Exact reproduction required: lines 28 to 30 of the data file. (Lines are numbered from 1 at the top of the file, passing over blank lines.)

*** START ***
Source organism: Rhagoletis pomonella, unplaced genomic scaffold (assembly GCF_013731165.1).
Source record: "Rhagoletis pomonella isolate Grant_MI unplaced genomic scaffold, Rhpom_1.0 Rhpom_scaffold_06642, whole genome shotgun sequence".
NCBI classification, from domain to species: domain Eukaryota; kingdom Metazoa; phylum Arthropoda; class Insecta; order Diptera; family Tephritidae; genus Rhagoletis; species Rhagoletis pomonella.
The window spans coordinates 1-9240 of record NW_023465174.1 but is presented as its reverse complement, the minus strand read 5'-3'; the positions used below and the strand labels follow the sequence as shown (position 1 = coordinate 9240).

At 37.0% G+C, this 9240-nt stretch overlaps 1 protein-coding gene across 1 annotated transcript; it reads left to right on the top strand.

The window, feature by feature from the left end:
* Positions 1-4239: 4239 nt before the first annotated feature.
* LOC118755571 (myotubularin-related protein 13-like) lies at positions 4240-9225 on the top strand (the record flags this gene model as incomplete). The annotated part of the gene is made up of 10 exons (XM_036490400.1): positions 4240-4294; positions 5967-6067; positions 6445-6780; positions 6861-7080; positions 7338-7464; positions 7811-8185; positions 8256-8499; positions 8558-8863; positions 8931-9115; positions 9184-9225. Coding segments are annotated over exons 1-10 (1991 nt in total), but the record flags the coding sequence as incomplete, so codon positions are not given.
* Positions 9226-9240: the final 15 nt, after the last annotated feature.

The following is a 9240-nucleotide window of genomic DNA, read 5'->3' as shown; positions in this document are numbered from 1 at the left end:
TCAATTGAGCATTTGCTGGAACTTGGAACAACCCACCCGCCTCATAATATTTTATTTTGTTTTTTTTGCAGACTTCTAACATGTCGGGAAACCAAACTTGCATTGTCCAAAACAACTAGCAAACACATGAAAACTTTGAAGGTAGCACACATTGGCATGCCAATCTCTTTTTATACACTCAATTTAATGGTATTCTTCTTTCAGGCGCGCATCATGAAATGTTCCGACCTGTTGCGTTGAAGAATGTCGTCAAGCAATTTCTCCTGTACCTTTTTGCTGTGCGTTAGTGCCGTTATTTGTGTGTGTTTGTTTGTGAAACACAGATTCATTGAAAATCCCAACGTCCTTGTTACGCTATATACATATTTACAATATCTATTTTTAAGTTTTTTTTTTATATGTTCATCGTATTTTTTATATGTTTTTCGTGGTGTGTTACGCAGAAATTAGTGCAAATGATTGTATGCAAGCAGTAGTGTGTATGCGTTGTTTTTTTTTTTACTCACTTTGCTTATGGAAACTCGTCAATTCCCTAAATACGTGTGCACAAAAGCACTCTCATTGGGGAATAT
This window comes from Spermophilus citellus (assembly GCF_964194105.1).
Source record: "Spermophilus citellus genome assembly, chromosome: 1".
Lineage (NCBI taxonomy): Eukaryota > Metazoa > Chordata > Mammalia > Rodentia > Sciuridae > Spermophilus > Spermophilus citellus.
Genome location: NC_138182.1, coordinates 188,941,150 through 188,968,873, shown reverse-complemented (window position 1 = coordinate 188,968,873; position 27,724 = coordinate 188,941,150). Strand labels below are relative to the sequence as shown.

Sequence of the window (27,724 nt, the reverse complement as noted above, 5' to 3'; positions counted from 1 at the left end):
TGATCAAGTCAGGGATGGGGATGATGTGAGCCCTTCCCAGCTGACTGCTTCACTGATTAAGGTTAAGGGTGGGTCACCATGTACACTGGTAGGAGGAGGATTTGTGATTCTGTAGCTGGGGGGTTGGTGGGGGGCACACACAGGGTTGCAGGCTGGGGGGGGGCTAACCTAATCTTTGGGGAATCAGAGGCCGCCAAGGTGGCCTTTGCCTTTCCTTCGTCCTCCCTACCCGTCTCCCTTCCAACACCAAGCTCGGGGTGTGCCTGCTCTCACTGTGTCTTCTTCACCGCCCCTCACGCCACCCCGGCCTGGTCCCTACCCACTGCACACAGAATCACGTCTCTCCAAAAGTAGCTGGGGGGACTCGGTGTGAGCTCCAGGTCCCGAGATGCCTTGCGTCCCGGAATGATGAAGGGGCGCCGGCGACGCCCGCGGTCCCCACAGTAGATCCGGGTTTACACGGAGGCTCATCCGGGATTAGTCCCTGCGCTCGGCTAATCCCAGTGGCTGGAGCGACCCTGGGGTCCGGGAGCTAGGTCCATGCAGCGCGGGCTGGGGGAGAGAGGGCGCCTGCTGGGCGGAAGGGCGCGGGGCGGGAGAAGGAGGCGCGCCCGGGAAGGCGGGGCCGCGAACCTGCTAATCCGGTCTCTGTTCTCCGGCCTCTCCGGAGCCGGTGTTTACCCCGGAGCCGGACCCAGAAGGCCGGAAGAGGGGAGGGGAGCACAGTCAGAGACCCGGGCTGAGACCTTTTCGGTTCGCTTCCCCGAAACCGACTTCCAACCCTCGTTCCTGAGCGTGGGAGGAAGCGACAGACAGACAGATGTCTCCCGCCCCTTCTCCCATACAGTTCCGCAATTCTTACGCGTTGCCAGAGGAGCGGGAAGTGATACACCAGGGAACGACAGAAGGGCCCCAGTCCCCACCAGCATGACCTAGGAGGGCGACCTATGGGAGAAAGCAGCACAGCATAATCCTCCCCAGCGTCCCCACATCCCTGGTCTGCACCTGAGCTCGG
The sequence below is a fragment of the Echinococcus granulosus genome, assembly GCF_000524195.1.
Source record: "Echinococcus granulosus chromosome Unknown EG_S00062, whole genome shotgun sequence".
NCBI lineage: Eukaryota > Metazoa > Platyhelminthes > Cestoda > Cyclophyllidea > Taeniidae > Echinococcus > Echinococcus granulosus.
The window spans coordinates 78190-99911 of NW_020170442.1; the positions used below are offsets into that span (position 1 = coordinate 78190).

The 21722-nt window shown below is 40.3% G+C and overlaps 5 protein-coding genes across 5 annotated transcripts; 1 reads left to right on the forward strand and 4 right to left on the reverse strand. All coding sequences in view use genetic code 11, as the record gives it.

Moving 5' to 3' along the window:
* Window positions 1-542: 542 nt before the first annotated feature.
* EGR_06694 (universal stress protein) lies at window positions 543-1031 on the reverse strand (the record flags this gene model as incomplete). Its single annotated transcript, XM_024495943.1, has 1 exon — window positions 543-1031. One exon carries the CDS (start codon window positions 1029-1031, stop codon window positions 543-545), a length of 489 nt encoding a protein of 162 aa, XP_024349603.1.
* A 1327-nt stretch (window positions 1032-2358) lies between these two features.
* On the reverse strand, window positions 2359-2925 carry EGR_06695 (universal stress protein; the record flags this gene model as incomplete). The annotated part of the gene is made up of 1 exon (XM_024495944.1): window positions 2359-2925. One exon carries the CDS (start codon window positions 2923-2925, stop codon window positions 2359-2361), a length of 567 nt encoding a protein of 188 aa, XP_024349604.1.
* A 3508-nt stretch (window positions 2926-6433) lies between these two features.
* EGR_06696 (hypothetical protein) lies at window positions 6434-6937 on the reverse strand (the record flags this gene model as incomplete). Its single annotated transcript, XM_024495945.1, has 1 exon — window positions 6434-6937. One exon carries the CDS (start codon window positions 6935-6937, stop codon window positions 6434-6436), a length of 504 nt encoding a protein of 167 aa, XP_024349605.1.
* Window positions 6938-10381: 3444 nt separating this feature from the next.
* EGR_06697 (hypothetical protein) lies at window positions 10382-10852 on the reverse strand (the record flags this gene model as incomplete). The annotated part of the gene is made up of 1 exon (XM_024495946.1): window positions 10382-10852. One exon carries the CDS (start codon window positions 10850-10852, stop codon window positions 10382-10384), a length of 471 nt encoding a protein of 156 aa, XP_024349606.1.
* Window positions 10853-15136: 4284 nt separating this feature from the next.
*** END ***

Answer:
* A 3508-nt stretch (window positions 2926-6433) lies between these two features.
* EGR_06696 (hypothetical protein) lies at window positions 6434-6937 on the reverse strand (the record flags this gene model as incomplete). Its single annotated transcript, XM_024495945.1, has 1 exon — window positions 6434-6937. One exon carries the CDS (start codon window positions 6935-6937, stop codon window positions 6434-6436), a length of 504 nt encoding a protein of 167 aa, XP_024349605.1.
* Window positions 6938-10381: 3444 nt separating this feature from the next.